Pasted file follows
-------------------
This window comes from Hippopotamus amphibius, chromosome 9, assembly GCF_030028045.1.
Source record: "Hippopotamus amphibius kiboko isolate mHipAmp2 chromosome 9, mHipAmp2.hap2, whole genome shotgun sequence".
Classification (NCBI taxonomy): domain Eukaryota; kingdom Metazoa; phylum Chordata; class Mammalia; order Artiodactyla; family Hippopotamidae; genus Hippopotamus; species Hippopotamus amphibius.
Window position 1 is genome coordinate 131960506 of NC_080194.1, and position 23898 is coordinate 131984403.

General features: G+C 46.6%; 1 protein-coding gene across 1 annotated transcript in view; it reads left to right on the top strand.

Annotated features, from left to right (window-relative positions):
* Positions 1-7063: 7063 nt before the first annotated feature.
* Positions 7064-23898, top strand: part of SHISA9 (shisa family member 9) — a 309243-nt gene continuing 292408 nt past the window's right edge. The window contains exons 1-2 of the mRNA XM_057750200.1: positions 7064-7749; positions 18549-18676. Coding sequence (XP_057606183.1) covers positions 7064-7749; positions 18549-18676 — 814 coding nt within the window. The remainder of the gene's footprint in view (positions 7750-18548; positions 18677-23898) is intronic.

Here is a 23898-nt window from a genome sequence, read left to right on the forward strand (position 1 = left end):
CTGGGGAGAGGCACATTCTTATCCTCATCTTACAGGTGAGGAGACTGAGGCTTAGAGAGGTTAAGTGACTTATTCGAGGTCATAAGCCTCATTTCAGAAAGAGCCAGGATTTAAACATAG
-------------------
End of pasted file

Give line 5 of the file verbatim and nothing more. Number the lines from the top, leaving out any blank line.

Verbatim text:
General features: G+C 46.6%; 1 protein-coding gene across 1 annotated transcript in view; it reads left to right on the top strand.